The Germans understand very well the historic role of their country in Europe, and their obligation to preserve the European Union. Their dilemma since the beginning of the Greek crisis has been whether to preserve the Eurozone as well. It is precisely this dilemma that makes them appear “indecisive”.

It seems that, at least back in 2009 and till recently, they honestly tried to save the Eurozone. They “punished” the Greeks hoping that the terrible plight of the “profligate” Greeks would send a strong message of confidence to the markets, as well as to the rest of the southern peoples to whom, sooner or later, the same bitter medicine was going to be administered.

The markets were not impressed. Spain and Italy, although they were amply terrified in accepting the German plan for the preservation of the Eurozone, find themselves today on the brink of disaster. Greece’s problem, because it was systemic and had to do with the structure of the Eurozone (the obvious weakness that was so obvious to Friedman and many others), spread contagiously to all the other Eurozone economies that the markets deem uncompetitive. Until the latest eurosummit Germans seemed to command the field and enforce their terms.

But in the latest Eurosummit something obviously changed. The German plan for preserving the Eurozone, based on austerity and rapid internal devaluation, was deemed a failure. The Spaniards and the Italians, fully aware that they had now entered the spiral of death, “revolted”.

Germany must now face this internal revolt by deciding if it will go ahead with a federalization of the Eurozone or not. I believe it has already decided the latter, and here is why.

The federalization of the Eurozone sets two insurmountable problems for the Germans. The first is fiscal: the German taxpayers must take up the colossal cost of bailing out Italy and Spain. The second problem is historical and political: the Germans believe, correctly, that the European Union is more important than the Eurozone. If they proceeded with the federalization of the Eurozone they would create enormous issues of democratic legitimization in the northern countries, since it would mean that the northern taxpayers would have to forever transfer part of their taxes to the support of the southern states. Additionally, the federalization of the Eurozone would marginalize countries that are not members. In other words a federal Eurozone would mean the end of the European Union. The British understand that very well, and have said so in many ways.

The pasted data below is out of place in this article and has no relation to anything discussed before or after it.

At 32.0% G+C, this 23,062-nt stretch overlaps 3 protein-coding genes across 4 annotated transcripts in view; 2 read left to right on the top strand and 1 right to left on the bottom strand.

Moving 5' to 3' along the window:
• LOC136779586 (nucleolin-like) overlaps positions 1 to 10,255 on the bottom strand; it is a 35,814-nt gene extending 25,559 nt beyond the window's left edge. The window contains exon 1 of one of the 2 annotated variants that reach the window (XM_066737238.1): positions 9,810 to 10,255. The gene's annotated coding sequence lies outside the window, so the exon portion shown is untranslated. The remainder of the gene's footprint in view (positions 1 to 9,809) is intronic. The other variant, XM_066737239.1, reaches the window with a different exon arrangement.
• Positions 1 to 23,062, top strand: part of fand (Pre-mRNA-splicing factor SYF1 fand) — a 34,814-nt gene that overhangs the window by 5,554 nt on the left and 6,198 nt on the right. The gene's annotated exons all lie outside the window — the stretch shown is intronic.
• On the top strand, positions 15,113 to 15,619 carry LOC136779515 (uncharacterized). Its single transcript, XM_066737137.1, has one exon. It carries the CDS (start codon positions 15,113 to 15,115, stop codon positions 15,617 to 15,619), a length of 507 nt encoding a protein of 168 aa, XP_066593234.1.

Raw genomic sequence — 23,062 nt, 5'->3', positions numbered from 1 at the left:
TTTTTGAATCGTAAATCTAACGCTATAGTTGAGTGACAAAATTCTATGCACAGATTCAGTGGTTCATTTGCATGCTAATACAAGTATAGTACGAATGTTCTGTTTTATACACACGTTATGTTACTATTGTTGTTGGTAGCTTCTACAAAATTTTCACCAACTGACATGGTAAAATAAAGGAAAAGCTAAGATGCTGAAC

If one follows carefully the rhetoric of the German chancellor and her cabinet after the latest Eurosummit, it is rather obvious that the Germans have taken the only logical decision they could take: to abandon the euro in the coming fall.

Germany abandoning the euro would give breathing space to the economies of the south since it will mean the considerable devaluation of the euro. Germany has enough power to manage effectively the reintroduction of the mark, which will probably happen in stages.

A cheaper euro does not guarantee by itself the rescue of the European south, nevertheless it will give time to governments to enact the necessary reforms, while creating a better investment environment. The southern states, following Germany’s departure (and possibly a few other German satellite states), will have the time to decide whether to keep the devalued euro or return to their national currencies. I believe that ultimately they will opt for the latter; the transition being far smoother in conditions of a devalued euro. Quite possibly the euro may be preserved as a “second” currency to facilitate trade and travel in the EU.

George Soros recently gave Eurozone till fall to take the right decisions for its preservation. If these decisions are not taken then the desperate peoples of the south and the angry people of the north, together with the markets, will decide instead of the governments and the result will be the catastrophic defaults of Greece, Portugal and Spain followed by the collapse of the Eurozone. I believe the Germans will not let this happen and that they will thus leave the euro in good time.